📒 Vinogradov 2016
Oxidation of NADH and ROS production by respiratory complex I1
- Significant thermodynamic gap between the standard redox potentials of NADH/NAD+ (−320 mV) and QH2/Q (+60 mV)
- Mitochondrial and bacterial complex I also catalyzes NADH oxidation by oxygen, yeilding superoxide or H2O2
Intramolecular electron transfer
- NADH → FMN → N3(N1a) → N1b → N4 → N5 → N6a → N6b → N2 → Q
- Time scale: μs
- Rate-limiting step: NAD dissociation / CoQ reduction
- the concentration of ubiquinone in the lipid phase is as high as about 10 mM
- Turnover number of complex I as high as 500 1/s (pH 7.4, 25 °C)
- Linear, not hyperbolic, dependence of the NADH oxidase rate on molar fraction of oxidized ubiquinone (Qox/(Qox + Qred)) => Qred competes with Qox for binding at the reactive site with similar affinity.
- respiratory control phenomenon (slow NADH oxidation in state 4, CoQ are reduced)
Artificial electron acceptors
- Ferricyanide & hexaammineruthenium(III) (HAR)
- Ferricyanide: bell-shaped dependence => ping-pong mechanism => caution!
- HAR: ternary complex mechanism, no inhibition from high NADH => convenient!
- Bump the turnover rate to 2500 1/s => the half time of NAD+ release should be less than 0.3 msec
- ATP acts as a competitive (with NADH) activator, thus decreasing the apparent Km for NADH
Proton pumping activity
- remains a black box. Some subunits are homologs of bacterial Na+/H+ antiporters as proton-conductive channels.
- 4 protons are translocated per molecule of NADH oxidized and ubiquinone reduced (2ē)
- The NADH oxidase activity of bovine heart SMP could be inhibited by rotenone and piericidin
- Rotenone-inhibited particles catalyze the NADH:Q1 reductase reaction coupled with proton translocation with the same stoichiometry of 4 H+/2ē
Complex I-mediated ROS production
- Measuring contribution of complex I to overall ROS production by intact mitochondria are extremely difficult (other sources, ROS scavenging)
- About 0.2–0.3% of the total oxygen consumption
- Highest: coupled succinate oxidation (reverse electron transport, RET)
- The dependences of superoxide production: bell-shaped (ping-pong). Only reduced enzyme–NADH complexes reduce oxygen? two NADH/NAD+-binding sites?
- Generate both hydrogen peroxide and superoxide (Beard was right). The partitioning between the products depends on NADH concentration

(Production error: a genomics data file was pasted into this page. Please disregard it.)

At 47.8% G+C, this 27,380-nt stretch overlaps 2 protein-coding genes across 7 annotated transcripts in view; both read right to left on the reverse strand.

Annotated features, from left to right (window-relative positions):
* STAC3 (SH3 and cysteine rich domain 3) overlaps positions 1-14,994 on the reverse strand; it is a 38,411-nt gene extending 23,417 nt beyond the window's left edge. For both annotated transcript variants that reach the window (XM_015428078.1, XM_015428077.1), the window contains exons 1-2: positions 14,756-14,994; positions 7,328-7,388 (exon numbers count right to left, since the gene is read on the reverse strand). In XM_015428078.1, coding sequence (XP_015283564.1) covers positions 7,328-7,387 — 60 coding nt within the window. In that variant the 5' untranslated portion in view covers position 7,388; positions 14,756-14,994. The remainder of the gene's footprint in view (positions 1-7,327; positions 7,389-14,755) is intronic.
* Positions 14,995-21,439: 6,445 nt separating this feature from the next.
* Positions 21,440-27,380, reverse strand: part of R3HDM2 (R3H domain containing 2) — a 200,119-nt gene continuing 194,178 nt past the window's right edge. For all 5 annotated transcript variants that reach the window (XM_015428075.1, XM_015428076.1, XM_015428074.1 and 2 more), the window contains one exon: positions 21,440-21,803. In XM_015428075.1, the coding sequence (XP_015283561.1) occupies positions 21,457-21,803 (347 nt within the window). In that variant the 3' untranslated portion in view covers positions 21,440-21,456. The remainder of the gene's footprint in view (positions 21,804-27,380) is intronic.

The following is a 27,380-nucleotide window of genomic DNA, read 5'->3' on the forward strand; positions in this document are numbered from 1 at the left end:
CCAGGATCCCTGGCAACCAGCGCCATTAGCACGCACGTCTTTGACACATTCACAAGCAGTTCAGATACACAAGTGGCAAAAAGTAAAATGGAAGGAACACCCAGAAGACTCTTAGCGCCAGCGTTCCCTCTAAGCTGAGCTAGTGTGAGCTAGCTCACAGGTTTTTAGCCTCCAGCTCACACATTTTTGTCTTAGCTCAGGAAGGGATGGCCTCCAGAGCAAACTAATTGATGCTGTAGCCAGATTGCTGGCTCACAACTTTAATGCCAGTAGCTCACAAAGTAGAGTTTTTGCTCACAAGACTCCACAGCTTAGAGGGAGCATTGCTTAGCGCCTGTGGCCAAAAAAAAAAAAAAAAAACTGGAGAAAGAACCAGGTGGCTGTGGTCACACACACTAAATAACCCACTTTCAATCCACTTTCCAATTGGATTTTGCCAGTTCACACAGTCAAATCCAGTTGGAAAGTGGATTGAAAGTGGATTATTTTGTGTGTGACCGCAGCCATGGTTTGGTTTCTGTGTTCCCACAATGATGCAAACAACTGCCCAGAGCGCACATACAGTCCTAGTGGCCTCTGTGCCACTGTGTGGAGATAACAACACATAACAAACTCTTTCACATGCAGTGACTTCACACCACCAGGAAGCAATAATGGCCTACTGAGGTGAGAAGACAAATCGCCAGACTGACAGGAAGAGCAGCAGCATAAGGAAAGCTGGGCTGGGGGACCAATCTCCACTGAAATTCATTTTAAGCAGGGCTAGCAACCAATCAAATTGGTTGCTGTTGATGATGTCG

- The very low KmNADH for superoxide production => perhaps a component immediately reacting with oxygen has a substantially higher redox potential than FMN (e.g. iron-sulfur cluster N2)
- N2 close to the ubiquinone-binding site, 3nm from the membrane plane.
- C1-catalyzed ROS production is inhibited by μmolar NAD+ concentrations. It is safe to assume that all redox components of the enzyme are in equilibrium with the NAD+/NADH couple during the steady-state reaction
- @ -50μM NADH: E_NAD = -350mV, close to E_FMN = -370mV. Н2О2 production fits the Nernst equation.
- superoxide production does not fit the Nernst equation, goes on even when the nucleotide pool is 90% oxidized.
Ischemic-reperfusion ROS production
- might be relevant to the unusual hysteretic kinetics of complex I
- active (A) state-to-deactivated state (D) when low CoQ; D is equivalent to inhibition by rotenone
- D- to A-form is a slow process
- Deactivated enzyme will be directly oxidized by oxygen, not by ubiquinone => increased ROS production
- Oxidizing externally added succinate cannot be considered as a model of any physiologically conceivable situation. No other quantitatively significant cytoplasmic sources of succinate exists in aerobic metabolic pathways.
NAD+/NADH ratio and ROS production
- Pool (NAD + NADH): 4–7 mM in heart mitchondria
- nucleotide-binding sites of complex I are always saturated. But free ones are not known.
- NAD+/NADH ratio : 8 in liver mitochondria. 1 in heart mitochondria perfused in 10mM glucose.
- But in vivo complex I-mediated ROS production is many-fold lower than measured under experimentally “optimal” conditions.
PMF-dependent ROS production ?
- The production of ROS depends on the amount (concentration) of reactive sites accessible to oxygen
- PMF only influences redox state of the oxygen reactive sites.
physiological and pathophysiological significance of complex I and other mitochondrial enzyme-mediated ROS production
- About 15% of intracellular hydrogen peroxide is produced by mitochondria in the rat liver.
- Mitochondria do not produce that much ROS as we think. Local oxygen concentration is low (10μM) due to consumption. (Saturated air oxygen: 200μM)
- All flavo- and iron-sulfur proteins could react wiht oxygen to produce ROS => protection from O2 attack and ROS scavenging are needed.
- Are ROS real signaling molecules? They nonenzymatically oxidize the target instead of simple binding.
- ROS production linearly depends on O2 concentration in RET.
- Function of ROS? unfavorable leakage reaction vs normal metabolic intermediates
- reductive stress can be induced by the antioxidants: abnormal anabolic activity (FA synthesis), malignancy, activation of ROS generation
Vinogradov AD, Grivennikova VG. Oxidation of NADH and ROS production by respiratory complex I. Biochim. Biophys. Acta 2016;1857(7):863-871. doi:10.1016/j.bbabio.2015.11.004. ↩︎